By Annie Sciacca
California Gov. Jerry Brown has approved a bill that could boost a program increasing access to healthy food for low-income families through farmers’ markets that has already grown considerably in the Bay Area.
The governor has approved a state budget that includes $5 million for the California Nutrition Incentives Act, which sets up a program to discount fresh produce at farmers’ markets for low-income shoppers. Signing the bill allows the state to take advantage of federal matching money through the U.S. Department of Agriculture’s Food Insecurity Nutrition Incentive program and thus double the impact of its investment in the program.
The largest operator of that program is Market Match, which has so far been funded with a grant from the USDA. But that grant will run out in one year. The Ecology Center, which administers the program statewide, will have to apply through the USDA to get the matching funds, according to the center’s food and farming director, Ben Feldman.
More than 200 nonprofit organizations and individuals including Roots of Change, Latino Coalition for a Healthy California, American Heart Association and California Pan-Ethnic Health Network have worked to secure funding for the program over the last three years and consider the new approval a success after Gov. Brown cut the $2.5 million that the legislature requested for the program in 2015.
“With this funding, the state of California has put its money where its mouth is in terms of supporting healthy eating for low-income families,” said Martin Bourque, executive director of the Berkeley-based Ecology Center, in a statement. “The demand for Market Match has consistently outstripped the supply of funds. The additional $5 million will allow us to expand the program towards our goal of offering Market Match at every farmers’ market in the state.”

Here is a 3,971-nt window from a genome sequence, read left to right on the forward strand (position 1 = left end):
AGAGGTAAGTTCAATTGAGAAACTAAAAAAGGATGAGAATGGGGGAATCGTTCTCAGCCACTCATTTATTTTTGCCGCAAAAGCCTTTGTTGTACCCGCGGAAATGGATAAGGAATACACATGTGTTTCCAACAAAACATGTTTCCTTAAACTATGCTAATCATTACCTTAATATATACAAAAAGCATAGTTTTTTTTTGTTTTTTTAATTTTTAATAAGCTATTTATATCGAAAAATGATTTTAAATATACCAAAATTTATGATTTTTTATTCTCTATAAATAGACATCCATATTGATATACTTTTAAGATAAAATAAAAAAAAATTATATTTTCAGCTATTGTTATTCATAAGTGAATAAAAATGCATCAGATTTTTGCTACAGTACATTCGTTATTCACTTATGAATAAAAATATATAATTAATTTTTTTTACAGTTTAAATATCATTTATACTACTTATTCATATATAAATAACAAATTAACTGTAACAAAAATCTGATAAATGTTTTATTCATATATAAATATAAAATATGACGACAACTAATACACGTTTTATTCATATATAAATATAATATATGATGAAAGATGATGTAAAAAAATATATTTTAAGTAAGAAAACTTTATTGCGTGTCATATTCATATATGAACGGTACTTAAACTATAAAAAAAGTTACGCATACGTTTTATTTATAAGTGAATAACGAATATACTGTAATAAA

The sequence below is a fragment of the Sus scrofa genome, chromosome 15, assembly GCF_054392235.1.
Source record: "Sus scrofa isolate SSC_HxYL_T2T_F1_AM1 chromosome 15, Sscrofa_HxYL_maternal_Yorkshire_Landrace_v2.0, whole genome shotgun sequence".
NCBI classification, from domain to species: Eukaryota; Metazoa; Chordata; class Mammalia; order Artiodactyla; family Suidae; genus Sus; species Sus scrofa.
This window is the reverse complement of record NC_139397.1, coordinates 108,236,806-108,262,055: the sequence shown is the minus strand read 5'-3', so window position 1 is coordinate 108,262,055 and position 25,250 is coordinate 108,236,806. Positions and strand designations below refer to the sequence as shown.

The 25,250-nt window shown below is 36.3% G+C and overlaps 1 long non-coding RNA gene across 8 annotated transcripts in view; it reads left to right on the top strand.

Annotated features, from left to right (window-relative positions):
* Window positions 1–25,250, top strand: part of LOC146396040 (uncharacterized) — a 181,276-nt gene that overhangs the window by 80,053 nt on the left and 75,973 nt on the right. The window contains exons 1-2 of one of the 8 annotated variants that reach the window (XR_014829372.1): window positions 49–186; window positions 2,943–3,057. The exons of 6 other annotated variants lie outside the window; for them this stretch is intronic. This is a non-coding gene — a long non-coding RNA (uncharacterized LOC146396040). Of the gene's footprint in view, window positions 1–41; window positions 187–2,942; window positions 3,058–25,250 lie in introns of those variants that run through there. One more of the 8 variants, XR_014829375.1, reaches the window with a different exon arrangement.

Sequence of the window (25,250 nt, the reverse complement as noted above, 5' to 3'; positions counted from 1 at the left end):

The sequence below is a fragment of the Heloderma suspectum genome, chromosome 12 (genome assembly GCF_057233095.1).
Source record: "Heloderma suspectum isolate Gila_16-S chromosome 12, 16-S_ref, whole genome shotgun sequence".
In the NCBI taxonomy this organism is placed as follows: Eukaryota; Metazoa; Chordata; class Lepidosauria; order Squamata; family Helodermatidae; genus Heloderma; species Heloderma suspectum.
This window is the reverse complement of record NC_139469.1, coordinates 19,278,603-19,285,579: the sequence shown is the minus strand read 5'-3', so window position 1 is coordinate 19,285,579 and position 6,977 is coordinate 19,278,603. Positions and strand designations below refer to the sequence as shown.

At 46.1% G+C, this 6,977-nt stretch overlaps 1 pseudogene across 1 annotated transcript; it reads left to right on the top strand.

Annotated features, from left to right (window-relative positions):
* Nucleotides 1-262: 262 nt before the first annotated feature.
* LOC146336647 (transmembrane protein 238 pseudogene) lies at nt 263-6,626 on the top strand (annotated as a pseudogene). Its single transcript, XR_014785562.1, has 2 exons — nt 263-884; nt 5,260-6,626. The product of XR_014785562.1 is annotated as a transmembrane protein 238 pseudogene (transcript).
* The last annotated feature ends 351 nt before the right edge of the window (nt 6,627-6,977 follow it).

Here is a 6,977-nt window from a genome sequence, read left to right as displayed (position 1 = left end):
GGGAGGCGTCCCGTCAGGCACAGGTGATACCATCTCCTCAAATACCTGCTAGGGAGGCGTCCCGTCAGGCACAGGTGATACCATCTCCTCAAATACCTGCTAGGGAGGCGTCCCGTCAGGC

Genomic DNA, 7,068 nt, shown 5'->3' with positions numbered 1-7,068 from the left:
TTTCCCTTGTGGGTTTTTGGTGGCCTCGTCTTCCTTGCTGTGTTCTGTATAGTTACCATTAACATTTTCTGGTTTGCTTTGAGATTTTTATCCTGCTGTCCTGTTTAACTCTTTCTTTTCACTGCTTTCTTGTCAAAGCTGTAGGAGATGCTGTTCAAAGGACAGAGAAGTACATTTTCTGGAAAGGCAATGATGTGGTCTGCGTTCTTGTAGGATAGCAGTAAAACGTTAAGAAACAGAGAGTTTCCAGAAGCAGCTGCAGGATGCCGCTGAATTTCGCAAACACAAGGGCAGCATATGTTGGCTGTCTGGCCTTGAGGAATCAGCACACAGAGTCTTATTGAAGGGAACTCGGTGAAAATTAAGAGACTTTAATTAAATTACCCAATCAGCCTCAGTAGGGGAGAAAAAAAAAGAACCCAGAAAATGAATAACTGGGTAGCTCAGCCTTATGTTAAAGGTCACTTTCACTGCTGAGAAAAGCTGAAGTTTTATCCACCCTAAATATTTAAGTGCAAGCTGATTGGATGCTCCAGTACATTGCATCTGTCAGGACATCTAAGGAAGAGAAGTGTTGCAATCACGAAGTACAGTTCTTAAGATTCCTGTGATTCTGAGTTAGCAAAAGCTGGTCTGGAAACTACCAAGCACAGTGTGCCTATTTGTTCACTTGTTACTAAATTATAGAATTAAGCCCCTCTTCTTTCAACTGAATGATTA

Under Market Match, which was established by nonprofit Roots of Change, shoppers using federal assistance benefits can go to the farmers’ market manager, indicate how much they want to spend using their Electronic Benefit Transfer (EBT) card, and get tokens to be used at stands with fruits and vegetables. If a shopper wants to spend $10, the program matches it to $20, giving them double the credit to use at the market.
“I think it’s important because it not only increases people’s access to local, fresh produce, it gets them actually more for what they’re spending,” Cristal Banagan, a Richmond resident who uses Market Match at Oakland and Richmond farmers’ markets, told Bay Area News Group earlier this month.. “If you use EBT … you don’t have the finest food, and you’re in need of this.”
Market Match is on track to connect nearly 240,000 low-income shoppers with 2,200 of the state’s small farms through farmers’ markets, generating $9.8 million in fruit and vegetable sales. In the Bay Area, local farmers have earned $1.1 million directly from the program.
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